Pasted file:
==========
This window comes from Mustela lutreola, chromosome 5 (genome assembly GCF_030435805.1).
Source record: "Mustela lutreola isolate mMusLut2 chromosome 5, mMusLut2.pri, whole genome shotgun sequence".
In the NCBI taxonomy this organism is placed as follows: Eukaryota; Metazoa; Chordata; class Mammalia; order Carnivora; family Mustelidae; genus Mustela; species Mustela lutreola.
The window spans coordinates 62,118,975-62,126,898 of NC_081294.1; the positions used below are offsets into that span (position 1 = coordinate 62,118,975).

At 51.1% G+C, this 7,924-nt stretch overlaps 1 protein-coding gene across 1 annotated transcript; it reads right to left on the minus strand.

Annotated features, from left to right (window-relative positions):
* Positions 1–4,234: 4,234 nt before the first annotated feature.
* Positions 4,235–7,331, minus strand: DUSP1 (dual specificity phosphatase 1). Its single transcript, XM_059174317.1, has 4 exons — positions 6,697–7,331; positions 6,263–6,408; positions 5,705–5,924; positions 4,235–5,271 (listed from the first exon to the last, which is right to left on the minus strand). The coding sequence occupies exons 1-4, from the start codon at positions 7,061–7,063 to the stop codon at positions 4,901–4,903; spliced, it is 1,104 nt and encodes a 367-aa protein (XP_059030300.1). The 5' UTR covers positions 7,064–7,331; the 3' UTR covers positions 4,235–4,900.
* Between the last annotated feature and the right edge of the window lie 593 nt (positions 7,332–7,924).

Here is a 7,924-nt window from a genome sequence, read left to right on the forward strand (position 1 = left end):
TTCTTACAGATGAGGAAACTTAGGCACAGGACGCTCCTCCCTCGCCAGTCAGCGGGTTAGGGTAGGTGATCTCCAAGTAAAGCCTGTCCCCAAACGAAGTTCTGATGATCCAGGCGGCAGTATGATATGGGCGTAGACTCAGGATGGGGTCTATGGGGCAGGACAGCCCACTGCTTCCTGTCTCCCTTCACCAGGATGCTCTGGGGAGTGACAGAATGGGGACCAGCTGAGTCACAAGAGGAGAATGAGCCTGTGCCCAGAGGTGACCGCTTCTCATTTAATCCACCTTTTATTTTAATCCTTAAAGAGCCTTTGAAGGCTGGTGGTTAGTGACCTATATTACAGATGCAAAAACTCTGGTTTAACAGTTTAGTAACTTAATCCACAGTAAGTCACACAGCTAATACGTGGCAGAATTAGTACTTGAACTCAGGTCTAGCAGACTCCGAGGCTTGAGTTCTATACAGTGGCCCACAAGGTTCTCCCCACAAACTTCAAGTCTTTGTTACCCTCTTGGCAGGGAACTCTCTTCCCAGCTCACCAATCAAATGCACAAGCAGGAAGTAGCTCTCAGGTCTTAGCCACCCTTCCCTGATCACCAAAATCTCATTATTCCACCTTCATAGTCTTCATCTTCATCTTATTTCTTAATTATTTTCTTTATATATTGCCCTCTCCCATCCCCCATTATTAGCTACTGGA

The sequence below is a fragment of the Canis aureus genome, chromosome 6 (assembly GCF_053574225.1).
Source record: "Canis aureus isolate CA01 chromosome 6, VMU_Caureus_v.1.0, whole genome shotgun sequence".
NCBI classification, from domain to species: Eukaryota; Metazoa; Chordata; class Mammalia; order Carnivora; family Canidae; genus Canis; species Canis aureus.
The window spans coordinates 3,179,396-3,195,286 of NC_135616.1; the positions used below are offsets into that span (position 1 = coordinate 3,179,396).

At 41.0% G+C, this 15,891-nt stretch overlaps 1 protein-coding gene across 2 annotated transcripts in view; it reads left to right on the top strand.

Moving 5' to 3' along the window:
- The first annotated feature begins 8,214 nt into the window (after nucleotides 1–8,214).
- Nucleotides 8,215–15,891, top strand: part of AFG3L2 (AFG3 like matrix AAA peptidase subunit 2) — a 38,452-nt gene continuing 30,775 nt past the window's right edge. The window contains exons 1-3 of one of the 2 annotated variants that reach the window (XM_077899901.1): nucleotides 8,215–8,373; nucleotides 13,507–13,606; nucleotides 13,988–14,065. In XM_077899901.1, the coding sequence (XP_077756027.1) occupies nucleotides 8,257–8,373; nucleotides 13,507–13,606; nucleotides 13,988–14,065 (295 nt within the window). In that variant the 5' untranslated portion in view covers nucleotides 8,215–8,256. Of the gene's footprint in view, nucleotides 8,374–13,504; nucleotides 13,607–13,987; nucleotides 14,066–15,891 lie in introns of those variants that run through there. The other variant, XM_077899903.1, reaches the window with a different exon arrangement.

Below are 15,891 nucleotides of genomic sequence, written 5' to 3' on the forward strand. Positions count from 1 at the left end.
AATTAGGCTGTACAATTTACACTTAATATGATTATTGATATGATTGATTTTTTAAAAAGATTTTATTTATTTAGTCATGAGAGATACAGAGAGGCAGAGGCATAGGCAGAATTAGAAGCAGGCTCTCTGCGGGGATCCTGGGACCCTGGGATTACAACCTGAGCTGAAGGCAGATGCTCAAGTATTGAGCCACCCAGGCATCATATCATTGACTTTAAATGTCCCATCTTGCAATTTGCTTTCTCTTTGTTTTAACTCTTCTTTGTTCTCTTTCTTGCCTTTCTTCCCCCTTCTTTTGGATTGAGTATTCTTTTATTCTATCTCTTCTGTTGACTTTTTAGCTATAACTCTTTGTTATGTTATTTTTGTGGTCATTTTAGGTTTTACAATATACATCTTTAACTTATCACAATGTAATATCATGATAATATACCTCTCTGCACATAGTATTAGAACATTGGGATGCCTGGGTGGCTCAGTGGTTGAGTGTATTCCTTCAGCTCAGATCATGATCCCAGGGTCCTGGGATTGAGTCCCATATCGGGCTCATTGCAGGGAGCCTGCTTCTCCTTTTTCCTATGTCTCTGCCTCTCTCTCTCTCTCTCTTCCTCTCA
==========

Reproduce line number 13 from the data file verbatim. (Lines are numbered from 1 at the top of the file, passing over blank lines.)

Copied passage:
Source record: "Canis aureus isolate CA01 chromosome 6, VMU_Caureus_v.1.0, whole genome shotgun sequence".